State produce trader Agricultural Development and Marketing Corporation (Admarc) says more maize will be available in most of its depots this week following the purchase of 30 000 metric tonnes (MT) of the grain from Zambia.
Admarc chief executive officer Foster Mulumbe said this in an interview on Friday at Mwami Border Post in Mchinji when Admarc and government officials took delivery of 70 truck-loads of maize.
He told journalists who accompanied him on the mission that by the end of this week, Admarc depots would have enough maize in stock.
Mulumbe said the maize is expected to ease shortages being experienced in most parts of the country.
He said as of Friday, about 1 000MT of maize was ready for distribution to Admarc depots.
Ministry of Agriculture, Irrigation and Water Development Principal Secretary Erica Maganga said Minister of Finance, Economic Planning and Development Goodall Gondwe had also instructed Admarc to continue procuring the staple grain.
She said: “Admarc will purchase 30 000MT of non-genetically modified organism [GMO] white maize from Zambia. This will continue even after harvest season.”
In his Mid-year Budget Review Statement on Friday, Gondwe said the food situation was under control as maize had started trickling into the country.
He also disclosed that Treasury has empowered Admarc to procure another consignment of 50 000MT of maize from neighbouring Tanzania.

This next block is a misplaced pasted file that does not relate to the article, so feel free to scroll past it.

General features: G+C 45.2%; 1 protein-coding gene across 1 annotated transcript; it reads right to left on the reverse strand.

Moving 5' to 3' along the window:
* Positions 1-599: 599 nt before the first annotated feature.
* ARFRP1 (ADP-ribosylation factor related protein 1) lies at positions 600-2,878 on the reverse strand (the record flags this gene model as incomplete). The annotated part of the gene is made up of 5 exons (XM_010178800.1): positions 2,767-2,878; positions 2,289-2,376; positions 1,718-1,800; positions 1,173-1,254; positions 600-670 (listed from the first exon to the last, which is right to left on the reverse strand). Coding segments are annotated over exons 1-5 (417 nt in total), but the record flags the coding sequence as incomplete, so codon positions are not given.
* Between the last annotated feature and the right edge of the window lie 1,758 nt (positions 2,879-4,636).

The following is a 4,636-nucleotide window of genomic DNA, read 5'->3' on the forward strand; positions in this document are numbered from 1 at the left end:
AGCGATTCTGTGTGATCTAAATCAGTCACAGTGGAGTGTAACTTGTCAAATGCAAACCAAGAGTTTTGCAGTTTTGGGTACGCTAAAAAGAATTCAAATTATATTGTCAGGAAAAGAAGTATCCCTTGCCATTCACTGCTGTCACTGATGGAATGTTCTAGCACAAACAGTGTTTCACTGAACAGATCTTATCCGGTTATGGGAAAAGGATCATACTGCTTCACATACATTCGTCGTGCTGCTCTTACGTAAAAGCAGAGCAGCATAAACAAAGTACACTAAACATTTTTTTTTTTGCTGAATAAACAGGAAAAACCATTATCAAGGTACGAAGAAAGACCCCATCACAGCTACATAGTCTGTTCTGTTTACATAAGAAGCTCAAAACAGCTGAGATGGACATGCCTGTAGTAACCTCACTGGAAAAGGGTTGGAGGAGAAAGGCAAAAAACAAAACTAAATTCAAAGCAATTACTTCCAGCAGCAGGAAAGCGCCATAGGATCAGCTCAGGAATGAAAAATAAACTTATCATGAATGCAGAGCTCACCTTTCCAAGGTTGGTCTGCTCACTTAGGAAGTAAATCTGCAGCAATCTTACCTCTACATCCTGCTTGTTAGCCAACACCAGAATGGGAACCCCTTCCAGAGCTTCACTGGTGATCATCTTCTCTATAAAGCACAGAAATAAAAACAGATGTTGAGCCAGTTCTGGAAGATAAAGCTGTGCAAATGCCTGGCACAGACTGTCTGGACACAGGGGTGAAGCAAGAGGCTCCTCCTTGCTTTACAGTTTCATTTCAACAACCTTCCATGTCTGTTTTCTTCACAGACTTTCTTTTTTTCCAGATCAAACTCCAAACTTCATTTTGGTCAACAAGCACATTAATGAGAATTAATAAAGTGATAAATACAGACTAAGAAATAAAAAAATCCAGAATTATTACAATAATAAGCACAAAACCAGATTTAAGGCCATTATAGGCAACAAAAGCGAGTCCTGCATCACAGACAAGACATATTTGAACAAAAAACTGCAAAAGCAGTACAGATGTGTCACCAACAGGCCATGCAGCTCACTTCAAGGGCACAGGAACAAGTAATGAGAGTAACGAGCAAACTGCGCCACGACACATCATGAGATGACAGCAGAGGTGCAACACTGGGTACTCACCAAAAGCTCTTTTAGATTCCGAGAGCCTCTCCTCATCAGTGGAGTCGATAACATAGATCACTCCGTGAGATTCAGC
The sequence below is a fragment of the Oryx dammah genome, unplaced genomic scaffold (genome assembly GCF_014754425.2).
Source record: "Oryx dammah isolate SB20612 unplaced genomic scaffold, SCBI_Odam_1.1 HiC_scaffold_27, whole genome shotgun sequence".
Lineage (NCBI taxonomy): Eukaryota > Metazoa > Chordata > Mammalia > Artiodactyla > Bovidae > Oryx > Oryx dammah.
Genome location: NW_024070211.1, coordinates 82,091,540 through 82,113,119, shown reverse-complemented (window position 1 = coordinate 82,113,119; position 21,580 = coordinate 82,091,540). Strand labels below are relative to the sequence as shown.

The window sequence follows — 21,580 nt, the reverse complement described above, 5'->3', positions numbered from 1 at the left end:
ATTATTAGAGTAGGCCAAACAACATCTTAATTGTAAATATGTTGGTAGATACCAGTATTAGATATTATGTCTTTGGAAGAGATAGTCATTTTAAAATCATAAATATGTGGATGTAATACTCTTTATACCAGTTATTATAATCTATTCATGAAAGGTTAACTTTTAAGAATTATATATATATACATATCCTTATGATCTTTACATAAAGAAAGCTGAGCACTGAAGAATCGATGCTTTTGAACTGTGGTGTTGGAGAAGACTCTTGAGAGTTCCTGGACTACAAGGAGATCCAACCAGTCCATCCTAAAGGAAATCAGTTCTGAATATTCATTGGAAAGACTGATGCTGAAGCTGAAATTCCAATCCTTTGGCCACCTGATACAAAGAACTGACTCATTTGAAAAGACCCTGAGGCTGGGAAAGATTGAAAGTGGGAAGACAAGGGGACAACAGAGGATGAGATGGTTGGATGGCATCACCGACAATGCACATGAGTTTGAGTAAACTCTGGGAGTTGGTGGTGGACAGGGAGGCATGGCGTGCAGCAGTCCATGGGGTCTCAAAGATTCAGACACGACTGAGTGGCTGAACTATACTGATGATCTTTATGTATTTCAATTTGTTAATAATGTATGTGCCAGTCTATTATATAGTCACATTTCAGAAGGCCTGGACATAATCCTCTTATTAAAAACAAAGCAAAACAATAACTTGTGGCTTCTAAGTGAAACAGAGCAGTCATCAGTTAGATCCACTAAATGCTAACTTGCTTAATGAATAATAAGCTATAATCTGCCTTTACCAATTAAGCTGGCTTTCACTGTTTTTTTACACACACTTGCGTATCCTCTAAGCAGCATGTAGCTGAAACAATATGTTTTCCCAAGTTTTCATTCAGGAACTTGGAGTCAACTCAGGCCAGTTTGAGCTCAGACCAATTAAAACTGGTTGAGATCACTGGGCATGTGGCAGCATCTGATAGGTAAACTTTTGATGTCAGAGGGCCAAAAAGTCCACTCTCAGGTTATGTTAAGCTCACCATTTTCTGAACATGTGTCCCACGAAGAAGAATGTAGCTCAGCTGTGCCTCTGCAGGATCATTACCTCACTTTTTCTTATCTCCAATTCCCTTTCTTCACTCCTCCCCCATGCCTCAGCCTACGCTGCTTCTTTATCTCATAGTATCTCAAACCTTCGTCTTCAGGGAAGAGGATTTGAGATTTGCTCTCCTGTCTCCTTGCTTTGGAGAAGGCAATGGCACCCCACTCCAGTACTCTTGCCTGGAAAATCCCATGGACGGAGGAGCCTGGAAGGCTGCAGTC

“As we see it, we have and will have enough maize in stock that will be more than enough to satisfy Admarc markets in the coming days,” Gondwe said.
According to Gondwe, donations from the United States of America (USA), China, Japan, the United Kingdom and Egypt will complement the supply of humanitarian food to those unable to buy maize.
In addition, he said, as opposed to maize sold in Admarc markets, humanitarian food is being distributed by the World Food Programme (WFP) and other agencies.
According to the Malawi Vulnerability Assessment Committee (Mvac) report, about 20 percent the population (about 2.8 million) are food insecure in 25 of the country’s 28 districts.
The food crisis could even be worse this year as the 2015/16 agricultural production estimates survey results for the first round conducted by the Ministry of Agriculture, Irrigation and Water Development show that this year’s national maize production is projected at 2 719 425 metric tonnes (MT), which is two percent lower than last year’s final round estimate of 2 776 277 MT.
In January 2015, Malawi experienced the combined effect of floods and drought which reduced harvest by a third, rendering 2.8 million people food insecure.